USDA last week announced it would begin accepting applications for grants to enhance telecommunications and broadcast services in rural areas, helping smaller communities have access to technologies that can improve health, education and other services.
"[The funding] will help open doors to the global marketplace," USDA Secretary Tom Vilsack explained in an agency statement. "It will deliver specialized medical care and educational services. It will ensure that public television stations can fully convert to digital signals and transmit public safety, health, educational and cultural programming in isolated areas."
The funding is available from the Community Connect Grant Program, the Distance Learning and Telemedicine Program, and the Public Television Station Digital Transition Grant Program.
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Through the Community Connect Grant Program, USDA plans to provide up to $13 million to fund broadband in unserved areas to support economic growth and deliver enhanced educational, health care and public safety services.
Awardees must serve an area where broadband does not exist, provide a community center with broadband access, and offer broadband service to all residential and business customers.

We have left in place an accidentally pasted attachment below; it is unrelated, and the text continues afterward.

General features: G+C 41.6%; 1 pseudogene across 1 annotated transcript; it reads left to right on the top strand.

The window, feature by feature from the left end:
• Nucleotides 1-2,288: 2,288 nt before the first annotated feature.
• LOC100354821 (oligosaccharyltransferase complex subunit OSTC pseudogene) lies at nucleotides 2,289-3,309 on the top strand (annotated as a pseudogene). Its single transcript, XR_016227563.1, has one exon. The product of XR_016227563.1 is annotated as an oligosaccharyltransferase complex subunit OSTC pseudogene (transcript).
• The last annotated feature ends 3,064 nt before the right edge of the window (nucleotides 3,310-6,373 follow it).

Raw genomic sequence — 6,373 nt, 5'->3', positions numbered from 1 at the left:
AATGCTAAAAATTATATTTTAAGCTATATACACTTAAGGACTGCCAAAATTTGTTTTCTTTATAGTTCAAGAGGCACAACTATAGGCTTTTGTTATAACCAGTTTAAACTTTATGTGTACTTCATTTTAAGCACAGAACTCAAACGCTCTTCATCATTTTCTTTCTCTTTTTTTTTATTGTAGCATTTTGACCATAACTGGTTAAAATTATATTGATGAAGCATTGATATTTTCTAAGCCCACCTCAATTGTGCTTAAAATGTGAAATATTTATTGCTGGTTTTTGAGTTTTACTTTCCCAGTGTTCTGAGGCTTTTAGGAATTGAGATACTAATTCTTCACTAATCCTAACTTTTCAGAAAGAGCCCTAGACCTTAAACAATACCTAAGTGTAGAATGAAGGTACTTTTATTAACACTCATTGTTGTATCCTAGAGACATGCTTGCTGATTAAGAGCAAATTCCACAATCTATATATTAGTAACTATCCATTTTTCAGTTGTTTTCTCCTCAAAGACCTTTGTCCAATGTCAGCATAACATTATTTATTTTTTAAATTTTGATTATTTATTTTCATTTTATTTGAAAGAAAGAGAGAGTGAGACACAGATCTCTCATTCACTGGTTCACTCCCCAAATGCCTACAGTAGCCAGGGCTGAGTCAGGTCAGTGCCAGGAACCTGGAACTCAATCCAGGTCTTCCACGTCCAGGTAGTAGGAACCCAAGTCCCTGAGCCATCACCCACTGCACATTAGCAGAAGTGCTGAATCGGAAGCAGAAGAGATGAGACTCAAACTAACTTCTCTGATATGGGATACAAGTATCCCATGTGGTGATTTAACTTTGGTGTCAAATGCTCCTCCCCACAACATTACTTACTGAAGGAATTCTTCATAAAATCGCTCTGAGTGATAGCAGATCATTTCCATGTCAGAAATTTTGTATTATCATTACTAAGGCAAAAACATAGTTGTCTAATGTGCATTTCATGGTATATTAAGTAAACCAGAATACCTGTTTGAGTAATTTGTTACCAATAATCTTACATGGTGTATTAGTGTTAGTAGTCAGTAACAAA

USDA is also making available up to $19.3 million in Distance Learning and Telemedicine program grants to fund access to rural education, training and health care resources. The DLT program finances telecommunications-enabled equipment and advanced technologies for people who live and work in rural areas.
In the Public Television Station Digital Transition Grant Program, USDA will provide up to $2 million as part of the Department's continued support of rural telecommunications and broadcast services. Funds can be used to acquire, lease or install equipment or software to complete the transition to digital broadcast signals.
While rural stations broadcast their main transmitter signal digitally, many also have translators serving small communities or isolated areas, and these still need to transition from analog to digital. Some rural areas also need fill-in translators, in cases when the signal reception from a main transmitter is lost.
More details are in the May 22, 2014 Federal Register.